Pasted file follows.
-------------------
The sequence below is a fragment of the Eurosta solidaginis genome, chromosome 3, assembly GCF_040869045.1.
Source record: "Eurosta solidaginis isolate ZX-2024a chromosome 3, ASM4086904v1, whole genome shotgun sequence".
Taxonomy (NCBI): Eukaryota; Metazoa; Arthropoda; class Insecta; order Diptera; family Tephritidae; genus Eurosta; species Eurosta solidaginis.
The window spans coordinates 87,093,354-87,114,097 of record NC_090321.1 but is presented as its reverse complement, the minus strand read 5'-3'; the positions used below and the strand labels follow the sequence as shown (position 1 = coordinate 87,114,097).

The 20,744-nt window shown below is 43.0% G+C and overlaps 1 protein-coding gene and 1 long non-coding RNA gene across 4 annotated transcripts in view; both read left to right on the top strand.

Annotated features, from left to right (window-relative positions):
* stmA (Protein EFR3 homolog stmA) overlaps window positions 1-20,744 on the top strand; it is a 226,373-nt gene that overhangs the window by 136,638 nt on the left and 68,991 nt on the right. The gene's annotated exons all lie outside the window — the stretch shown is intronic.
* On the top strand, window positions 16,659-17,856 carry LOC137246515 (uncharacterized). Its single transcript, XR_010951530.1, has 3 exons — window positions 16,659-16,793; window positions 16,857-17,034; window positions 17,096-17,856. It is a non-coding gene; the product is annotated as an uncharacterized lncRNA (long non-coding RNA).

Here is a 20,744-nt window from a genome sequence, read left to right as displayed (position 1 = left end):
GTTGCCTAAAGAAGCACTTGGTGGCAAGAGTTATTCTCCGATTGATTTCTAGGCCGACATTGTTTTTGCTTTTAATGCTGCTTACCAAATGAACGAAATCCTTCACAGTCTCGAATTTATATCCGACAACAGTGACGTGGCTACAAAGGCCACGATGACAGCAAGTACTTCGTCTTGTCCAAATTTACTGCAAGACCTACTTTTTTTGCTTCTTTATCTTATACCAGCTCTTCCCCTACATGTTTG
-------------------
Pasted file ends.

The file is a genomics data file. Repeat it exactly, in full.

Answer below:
The sequence below is a fragment of the Eurosta solidaginis genome, chromosome 3, assembly GCF_040869045.1.
Source record: "Eurosta solidaginis isolate ZX-2024a chromosome 3, ASM4086904v1, whole genome shotgun sequence".
Taxonomy (NCBI): Eukaryota; Metazoa; Arthropoda; class Insecta; order Diptera; family Tephritidae; genus Eurosta; species Eurosta solidaginis.
The window spans coordinates 87,093,354-87,114,097 of record NC_090321.1 but is presented as its reverse complement, the minus strand read 5'-3'; the positions used below and the strand labels follow the sequence as shown (position 1 = coordinate 87,114,097).

The 20,744-nt window shown below is 43.0% G+C and overlaps 1 protein-coding gene and 1 long non-coding RNA gene across 4 annotated transcripts in view; both read left to right on the top strand.

Annotated features, from left to right (window-relative positions):
* stmA (Protein EFR3 homolog stmA) overlaps window positions 1-20,744 on the top strand; it is a 226,373-nt gene that overhangs the window by 136,638 nt on the left and 68,991 nt on the right. The gene's annotated exons all lie outside the window — the stretch shown is intronic.
* On the top strand, window positions 16,659-17,856 carry LOC137246515 (uncharacterized). Its single transcript, XR_010951530.1, has 3 exons — window positions 16,659-16,793; window positions 16,857-17,034; window positions 17,096-17,856. It is a non-coding gene; the product is annotated as an uncharacterized lncRNA (long non-coding RNA).

Here is a 20,744-nt window from a genome sequence, read left to right as displayed (position 1 = left end):
GTTGCCTAAAGAAGCACTTGGTGGCAAGAGTTATTCTCCGATTGATTTCTAGGCCGACATTGTTTTTGCTTTTAATGCTGCTTACCAAATGAACGAAATCCTTCACAGTCTCGAATTTATATCCGACAACAGTGACGTGGCTACAAAGGCCACGATGACAGCAAGTACTTCGTCTTGTCCAAATTTACTGCAAGACCTACTTTTTTTGCTTCTTTATCTTATACCAGCTCTTCCCCTACATGTTTG